A person is liable to register for GST if his taxable supplies made exceeded S$1m under either the respective test of last full calendar year or the prospective test of next 12 months. Specifically s1C(2) of the First Schedule to the GST Act exclude the supplies of capital assets (either supply of goods or services) made in the course or furtherance of the business (see earlier article on GST registration liability: If you are a Seller, Buyer or Operator of online services dated 13 October 2021Pitfall: Online Sellers dated 9 November 2020).

It is therefore critical to substantiate that the sale of property is a capital in nature. For companies or persons’ principal business activities in property trading, it is likely that s1C(2) exclusion will not apply.

In the IRAS Advance Ruling in January 2022, an investment holding company is held not liable for GST registration for the sale of a commercial property sold for more than S$1m. The basis for which this Advance Ruling is based on are the following (similar assessment has been discussed in earlier article Capital gains – is it really not taxable? 21 March 2019):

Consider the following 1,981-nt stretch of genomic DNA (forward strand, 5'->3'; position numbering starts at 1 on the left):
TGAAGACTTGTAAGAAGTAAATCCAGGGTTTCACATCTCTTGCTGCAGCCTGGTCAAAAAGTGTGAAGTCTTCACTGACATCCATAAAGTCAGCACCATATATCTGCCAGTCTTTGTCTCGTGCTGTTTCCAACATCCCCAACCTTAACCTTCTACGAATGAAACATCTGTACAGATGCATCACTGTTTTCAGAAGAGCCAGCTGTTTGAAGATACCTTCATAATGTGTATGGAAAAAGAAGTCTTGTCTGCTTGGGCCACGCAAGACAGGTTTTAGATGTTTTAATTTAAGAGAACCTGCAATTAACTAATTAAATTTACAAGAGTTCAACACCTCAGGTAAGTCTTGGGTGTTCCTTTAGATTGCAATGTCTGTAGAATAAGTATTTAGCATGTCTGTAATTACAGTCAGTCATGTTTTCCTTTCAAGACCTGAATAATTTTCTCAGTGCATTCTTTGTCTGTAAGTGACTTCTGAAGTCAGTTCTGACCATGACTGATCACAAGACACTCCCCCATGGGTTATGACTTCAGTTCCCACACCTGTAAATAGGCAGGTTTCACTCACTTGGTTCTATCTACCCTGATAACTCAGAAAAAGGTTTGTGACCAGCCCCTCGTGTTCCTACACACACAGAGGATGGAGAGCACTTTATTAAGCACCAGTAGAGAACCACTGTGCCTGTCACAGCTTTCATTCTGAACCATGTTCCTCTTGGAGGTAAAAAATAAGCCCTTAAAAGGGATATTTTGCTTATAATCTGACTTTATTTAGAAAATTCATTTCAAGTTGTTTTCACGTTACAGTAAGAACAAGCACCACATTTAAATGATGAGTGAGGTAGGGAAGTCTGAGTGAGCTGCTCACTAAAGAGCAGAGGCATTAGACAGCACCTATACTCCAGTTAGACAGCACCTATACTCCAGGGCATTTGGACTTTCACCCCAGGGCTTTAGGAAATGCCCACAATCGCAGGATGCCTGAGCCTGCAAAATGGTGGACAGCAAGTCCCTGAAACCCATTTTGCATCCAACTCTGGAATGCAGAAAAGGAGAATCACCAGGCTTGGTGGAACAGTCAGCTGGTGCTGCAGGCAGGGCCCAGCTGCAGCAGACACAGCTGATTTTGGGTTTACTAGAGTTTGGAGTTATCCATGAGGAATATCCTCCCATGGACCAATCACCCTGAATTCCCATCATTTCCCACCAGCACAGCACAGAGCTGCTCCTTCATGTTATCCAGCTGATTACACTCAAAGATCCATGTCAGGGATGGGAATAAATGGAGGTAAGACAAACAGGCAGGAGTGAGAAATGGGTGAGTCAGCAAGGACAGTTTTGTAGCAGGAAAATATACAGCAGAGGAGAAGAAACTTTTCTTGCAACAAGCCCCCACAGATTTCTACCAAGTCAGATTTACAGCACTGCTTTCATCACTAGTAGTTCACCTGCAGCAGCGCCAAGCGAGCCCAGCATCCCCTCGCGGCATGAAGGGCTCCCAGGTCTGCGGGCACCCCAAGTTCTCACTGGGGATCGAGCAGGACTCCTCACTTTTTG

• The commercial property sale was held to be a capital assets under s1(C)(2) based on the following:
    • Holding period: The Company has bought and held the property for more than 70 years.
    • Intention of the buying and selling the property: The Company used the property to conduct its business since acquisition for 40 years. After it wound down its business operation, it held the property for rental income for 30 years. The Company has classified and accounted for the property as “investment property” in financial accounts. It also has held the property for investment holding and derive rental income since the date of acquisition.
    • Frequency of similar transactions: The Company has not sold any other properties.
  • The Company does not make any other taxable supplies > S$1m

It may be useful for company not under GST registration with intention to purchase or sell property take early step to examine its transaction at the beginning and take pre-emptive action throughout the holding period of the property.